This book explores two recent crises in British political economy: the crisis of 1976-9, for which the trade unions were impugned, and the 2007 economic crisis, for which bankers were (at least initially) blamed. The author argues that the "crisis resolution" of the former - principally the Thatcherite reforms of the 1980s - led to the emergence of the banking crisis. Further, Kirkland demonstrates how narratives of blame have emerged and were used in both instances to promote specific agendas. Narrations of blame and crises were used to curb the trade union powers in the 1980s, whilst the 2007 crisis was quickly reframed as one of excessive government spending, which in turn has led to policies of austerity.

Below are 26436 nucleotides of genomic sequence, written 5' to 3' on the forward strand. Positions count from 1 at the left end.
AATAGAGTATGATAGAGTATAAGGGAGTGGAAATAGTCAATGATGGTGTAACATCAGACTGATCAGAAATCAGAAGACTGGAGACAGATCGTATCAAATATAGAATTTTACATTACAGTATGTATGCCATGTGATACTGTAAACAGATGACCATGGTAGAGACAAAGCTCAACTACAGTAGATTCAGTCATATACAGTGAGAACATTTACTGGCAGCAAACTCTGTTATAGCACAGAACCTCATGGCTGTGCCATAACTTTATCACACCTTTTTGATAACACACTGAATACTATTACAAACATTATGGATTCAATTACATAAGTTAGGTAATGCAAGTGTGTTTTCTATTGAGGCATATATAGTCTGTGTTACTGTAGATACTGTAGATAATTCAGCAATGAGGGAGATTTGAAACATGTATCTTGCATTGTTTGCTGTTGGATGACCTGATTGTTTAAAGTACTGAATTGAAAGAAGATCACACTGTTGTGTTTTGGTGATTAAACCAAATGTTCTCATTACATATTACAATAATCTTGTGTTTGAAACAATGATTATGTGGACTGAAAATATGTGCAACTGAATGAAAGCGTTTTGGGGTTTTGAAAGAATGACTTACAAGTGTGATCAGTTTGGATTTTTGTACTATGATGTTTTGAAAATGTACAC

Christopher Kirkland is Lecturer in Politics at the University of Liverpool, UK. His current research explores elections in British politics, in particular second-order and low turnout elections.